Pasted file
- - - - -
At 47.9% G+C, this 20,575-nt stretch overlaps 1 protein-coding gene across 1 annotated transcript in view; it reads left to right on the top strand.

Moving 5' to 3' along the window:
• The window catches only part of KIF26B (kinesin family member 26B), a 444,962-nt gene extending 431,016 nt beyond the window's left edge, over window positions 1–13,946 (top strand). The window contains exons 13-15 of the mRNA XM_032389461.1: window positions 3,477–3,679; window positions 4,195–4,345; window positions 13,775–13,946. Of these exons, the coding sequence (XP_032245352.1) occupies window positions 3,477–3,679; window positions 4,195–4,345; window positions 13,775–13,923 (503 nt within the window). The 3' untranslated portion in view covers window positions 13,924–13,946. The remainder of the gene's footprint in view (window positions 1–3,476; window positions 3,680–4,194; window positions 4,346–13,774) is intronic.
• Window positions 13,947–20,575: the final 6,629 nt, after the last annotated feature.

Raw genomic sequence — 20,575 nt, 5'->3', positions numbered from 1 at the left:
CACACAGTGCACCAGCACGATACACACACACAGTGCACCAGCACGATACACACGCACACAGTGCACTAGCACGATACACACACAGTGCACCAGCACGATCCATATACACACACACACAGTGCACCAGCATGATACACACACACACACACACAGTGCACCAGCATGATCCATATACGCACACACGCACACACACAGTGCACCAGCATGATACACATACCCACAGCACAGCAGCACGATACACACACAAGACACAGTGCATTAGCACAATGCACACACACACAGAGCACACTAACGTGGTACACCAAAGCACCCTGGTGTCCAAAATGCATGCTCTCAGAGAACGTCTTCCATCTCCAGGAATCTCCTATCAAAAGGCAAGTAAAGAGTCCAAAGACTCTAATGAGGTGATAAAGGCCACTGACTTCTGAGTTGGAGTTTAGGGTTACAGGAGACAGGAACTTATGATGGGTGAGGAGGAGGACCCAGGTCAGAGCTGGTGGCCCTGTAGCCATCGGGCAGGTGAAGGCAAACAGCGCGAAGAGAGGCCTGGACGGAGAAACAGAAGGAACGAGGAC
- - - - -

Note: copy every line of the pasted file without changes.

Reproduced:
At 47.9% G+C, this 20,575-nt stretch overlaps 1 protein-coding gene across 1 annotated transcript in view; it reads left to right on the top strand.

Moving 5' to 3' along the window:
• The window catches only part of KIF26B (kinesin family member 26B), a 444,962-nt gene extending 431,016 nt beyond the window's left edge, over window positions 1–13,946 (top strand). The window contains exons 13-15 of the mRNA XM_032389461.1: window positions 3,477–3,679; window positions 4,195–4,345; window positions 13,775–13,946. Of these exons, the coding sequence (XP_032245352.1) occupies window positions 3,477–3,679; window positions 4,195–4,345; window positions 13,775–13,923 (503 nt within the window). The 3' untranslated portion in view covers window positions 13,924–13,946. The remainder of the gene's footprint in view (window positions 1–3,476; window positions 3,680–4,194; window positions 4,346–13,774) is intronic.
• Window positions 13,947–20,575: the final 6,629 nt, after the last annotated feature.

Raw genomic sequence — 20,575 nt, 5'->3', positions numbered from 1 at the left:
CACACAGTGCACCAGCACGATACACACACACAGTGCACCAGCACGATACACACGCACACAGTGCACTAGCACGATACACACACAGTGCACCAGCACGATCCATATACACACACACACAGTGCACCAGCATGATACACACACACACACACACAGTGCACCAGCATGATCCATATACGCACACACGCACACACACAGTGCACCAGCATGATACACATACCCACAGCACAGCAGCACGATACACACACAAGACACAGTGCATTAGCACAATGCACACACACACAGAGCACACTAACGTGGTACACCAAAGCACCCTGGTGTCCAAAATGCATGCTCTCAGAGAACGTCTTCCATCTCCAGGAATCTCCTATCAAAAGGCAAGTAAAGAGTCCAAAGACTCTAATGAGGTGATAAAGGCCACTGACTTCTGAGTTGGAGTTTAGGGTTACAGGAGACAGGAACTTATGATGGGTGAGGAGGAGGACCCAGGTCAGAGCTGGTGGCCCTGTAGCCATCGGGCAGGTGAAGGCAAACAGCGCGAAGAGAGGCCTGGACGGAGAAACAGAAGGAACGAGGAC